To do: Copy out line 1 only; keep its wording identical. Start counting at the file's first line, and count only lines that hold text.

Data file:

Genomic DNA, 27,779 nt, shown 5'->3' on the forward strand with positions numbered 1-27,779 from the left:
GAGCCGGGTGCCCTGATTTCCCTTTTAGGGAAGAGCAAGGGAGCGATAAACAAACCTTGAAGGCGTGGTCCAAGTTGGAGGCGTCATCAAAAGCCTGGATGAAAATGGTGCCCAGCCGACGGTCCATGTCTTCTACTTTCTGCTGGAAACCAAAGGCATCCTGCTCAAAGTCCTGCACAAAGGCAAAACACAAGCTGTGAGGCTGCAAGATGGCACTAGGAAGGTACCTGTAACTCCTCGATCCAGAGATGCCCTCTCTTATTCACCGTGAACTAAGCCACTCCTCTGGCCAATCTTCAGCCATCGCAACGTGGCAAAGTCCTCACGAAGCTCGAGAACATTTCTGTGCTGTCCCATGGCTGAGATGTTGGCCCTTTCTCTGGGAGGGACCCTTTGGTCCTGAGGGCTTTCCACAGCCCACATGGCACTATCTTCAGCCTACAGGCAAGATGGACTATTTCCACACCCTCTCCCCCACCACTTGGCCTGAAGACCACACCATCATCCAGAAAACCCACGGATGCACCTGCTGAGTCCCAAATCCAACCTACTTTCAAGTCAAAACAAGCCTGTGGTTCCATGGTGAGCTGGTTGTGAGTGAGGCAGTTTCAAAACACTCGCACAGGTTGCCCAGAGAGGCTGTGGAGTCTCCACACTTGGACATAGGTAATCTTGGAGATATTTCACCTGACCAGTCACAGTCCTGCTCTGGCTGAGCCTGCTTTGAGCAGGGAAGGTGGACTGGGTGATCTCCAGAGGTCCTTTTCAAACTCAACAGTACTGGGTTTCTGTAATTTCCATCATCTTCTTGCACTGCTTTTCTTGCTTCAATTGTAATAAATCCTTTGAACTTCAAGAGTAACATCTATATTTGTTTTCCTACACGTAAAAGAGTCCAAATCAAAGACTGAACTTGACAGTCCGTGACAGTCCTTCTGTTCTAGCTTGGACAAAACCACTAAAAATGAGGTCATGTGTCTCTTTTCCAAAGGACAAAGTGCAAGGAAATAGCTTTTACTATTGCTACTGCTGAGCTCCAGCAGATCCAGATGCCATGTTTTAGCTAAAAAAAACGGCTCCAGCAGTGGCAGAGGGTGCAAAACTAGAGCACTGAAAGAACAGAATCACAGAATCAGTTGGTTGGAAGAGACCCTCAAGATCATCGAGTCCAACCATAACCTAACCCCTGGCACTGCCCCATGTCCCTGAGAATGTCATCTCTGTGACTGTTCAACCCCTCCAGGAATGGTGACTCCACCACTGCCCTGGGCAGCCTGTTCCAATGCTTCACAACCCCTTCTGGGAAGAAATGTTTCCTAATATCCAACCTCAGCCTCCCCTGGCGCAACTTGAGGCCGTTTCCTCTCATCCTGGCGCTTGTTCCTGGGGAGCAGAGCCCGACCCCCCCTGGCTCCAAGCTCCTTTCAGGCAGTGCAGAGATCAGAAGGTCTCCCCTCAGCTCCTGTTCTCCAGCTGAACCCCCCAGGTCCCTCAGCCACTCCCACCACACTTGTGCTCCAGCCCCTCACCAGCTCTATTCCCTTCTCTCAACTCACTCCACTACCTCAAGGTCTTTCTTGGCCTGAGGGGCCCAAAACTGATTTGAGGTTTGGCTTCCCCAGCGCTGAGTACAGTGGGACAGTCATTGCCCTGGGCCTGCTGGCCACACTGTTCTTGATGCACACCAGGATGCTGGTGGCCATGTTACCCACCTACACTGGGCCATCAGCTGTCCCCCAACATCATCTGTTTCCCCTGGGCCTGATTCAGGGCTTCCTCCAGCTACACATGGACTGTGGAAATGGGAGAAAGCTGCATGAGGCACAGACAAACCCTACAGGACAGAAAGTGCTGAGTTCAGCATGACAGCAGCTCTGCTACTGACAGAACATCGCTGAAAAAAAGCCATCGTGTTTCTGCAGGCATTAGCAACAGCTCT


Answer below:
Genomic DNA, 27,779 nt, shown 5'->3' on the forward strand with positions numbered 1-27,779 from the left: